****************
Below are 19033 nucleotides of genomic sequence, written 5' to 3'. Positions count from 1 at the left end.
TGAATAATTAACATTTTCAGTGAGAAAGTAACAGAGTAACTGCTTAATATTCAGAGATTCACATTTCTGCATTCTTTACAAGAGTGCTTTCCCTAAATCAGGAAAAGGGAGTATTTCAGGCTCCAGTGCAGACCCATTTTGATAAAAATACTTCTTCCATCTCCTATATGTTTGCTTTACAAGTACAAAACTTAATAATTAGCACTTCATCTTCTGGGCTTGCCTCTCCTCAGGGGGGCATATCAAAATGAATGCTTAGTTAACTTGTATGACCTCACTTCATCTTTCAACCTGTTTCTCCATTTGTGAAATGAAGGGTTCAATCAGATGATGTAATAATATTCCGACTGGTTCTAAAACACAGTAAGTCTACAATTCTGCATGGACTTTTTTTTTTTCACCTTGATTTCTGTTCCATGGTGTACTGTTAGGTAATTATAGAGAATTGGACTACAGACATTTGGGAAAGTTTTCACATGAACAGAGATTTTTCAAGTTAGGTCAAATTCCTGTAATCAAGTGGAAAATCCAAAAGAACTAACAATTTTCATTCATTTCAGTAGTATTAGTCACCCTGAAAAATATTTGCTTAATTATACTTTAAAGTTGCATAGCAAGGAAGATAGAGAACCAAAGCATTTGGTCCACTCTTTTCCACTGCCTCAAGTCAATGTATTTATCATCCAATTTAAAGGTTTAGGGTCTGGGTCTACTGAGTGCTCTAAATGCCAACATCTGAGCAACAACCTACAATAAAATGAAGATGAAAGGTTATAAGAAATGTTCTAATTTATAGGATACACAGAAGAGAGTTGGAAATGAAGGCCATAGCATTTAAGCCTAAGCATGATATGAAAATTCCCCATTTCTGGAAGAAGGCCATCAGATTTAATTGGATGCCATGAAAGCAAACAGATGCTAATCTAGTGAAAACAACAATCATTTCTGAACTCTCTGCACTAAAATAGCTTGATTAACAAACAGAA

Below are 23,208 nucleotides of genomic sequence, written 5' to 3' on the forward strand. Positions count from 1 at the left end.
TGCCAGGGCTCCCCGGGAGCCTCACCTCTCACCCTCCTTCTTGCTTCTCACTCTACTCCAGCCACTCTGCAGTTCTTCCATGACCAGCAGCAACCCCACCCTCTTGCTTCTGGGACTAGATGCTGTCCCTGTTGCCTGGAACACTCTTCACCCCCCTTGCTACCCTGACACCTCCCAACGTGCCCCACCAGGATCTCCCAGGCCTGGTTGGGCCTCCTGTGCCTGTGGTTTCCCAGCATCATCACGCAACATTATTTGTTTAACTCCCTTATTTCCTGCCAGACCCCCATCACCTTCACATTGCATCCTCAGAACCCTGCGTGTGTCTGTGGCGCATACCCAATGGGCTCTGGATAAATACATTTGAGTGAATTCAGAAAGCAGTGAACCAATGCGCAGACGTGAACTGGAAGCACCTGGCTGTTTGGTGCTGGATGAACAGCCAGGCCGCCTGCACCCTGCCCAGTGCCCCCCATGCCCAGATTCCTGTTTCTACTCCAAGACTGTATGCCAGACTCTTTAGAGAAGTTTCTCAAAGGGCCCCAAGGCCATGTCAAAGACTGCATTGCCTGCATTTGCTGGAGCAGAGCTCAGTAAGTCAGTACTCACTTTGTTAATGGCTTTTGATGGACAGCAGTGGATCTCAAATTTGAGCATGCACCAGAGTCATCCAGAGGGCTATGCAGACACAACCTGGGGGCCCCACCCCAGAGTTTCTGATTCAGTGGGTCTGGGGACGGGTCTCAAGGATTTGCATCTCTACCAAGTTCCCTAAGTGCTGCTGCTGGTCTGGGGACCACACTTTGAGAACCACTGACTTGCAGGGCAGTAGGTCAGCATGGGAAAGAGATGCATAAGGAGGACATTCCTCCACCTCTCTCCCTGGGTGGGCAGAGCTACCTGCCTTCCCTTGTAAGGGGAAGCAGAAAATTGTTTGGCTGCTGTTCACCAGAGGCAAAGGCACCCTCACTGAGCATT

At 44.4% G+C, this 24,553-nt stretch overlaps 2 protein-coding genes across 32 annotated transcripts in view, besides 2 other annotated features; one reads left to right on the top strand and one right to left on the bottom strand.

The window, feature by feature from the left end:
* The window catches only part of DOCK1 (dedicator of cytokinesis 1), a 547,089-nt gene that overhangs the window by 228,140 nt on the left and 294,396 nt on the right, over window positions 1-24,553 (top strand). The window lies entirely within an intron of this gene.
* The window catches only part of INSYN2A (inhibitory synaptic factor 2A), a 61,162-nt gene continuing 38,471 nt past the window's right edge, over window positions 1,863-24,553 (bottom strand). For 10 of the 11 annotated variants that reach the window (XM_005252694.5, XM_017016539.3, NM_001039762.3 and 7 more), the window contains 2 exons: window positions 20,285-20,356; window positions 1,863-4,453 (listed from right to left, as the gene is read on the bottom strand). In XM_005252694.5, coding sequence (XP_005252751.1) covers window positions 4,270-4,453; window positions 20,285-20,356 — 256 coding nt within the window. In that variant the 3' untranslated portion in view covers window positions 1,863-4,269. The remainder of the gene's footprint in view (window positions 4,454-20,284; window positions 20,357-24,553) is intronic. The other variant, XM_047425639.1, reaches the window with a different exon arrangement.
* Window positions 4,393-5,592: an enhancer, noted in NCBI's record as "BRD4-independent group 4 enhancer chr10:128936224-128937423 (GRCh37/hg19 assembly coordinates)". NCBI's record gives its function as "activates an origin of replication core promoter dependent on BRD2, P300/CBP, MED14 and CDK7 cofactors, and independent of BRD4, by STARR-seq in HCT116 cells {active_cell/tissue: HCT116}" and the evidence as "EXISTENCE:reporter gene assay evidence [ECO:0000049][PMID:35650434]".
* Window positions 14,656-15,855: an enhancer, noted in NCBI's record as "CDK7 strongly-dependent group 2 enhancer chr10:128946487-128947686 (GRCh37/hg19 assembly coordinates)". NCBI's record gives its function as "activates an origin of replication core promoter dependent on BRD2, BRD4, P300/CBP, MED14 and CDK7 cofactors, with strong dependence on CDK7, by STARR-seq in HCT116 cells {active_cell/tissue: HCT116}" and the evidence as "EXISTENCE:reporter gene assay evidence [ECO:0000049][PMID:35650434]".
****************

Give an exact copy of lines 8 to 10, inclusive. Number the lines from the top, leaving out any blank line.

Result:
* The window catches only part of INSYN2A (inhibitory synaptic factor 2A), a 61,162-nt gene continuing 38,471 nt past the window's right edge, over window positions 1,863-24,553 (bottom strand). For 10 of the 11 annotated variants that reach the window (XM_005252694.5, XM_017016539.3, NM_001039762.3 and 7 more), the window contains 2 exons: window positions 20,285-20,356; window positions 1,863-4,453 (listed from right to left, as the gene is read on the bottom strand). In XM_005252694.5, coding sequence (XP_005252751.1) covers window positions 4,270-4,453; window positions 20,285-20,356 — 256 coding nt within the window. In that variant the 3' untranslated portion in view covers window positions 1,863-4,269. The remainder of the gene's footprint in view (window positions 4,454-20,284; window positions 20,357-24,553) is intronic. The other variant, XM_047425639.1, reaches the window with a different exon arrangement.
* Window positions 4,393-5,592: an enhancer, noted in NCBI's record as "BRD4-independent group 4 enhancer chr10:128936224-128937423 (GRCh37/hg19 assembly coordinates)". NCBI's record gives its function as "activates an origin of replication core promoter dependent on BRD2, P300/CBP, MED14 and CDK7 cofactors, and independent of BRD4, by STARR-seq in HCT116 cells {active_cell/tissue: HCT116}" and the evidence as "EXISTENCE:reporter gene assay evidence [ECO:0000049][PMID:35650434]".
* Window positions 14,656-15,855: an enhancer, noted in NCBI's record as "CDK7 strongly-dependent group 2 enhancer chr10:128946487-128947686 (GRCh37/hg19 assembly coordinates)". NCBI's record gives its function as "activates an origin of replication core promoter dependent on BRD2, BRD4, P300/CBP, MED14 and CDK7 cofactors, with strong dependence on CDK7, by STARR-seq in HCT116 cells {active_cell/tissue: HCT116}" and the evidence as "EXISTENCE:reporter gene assay evidence [ECO:0000049][PMID:35650434]".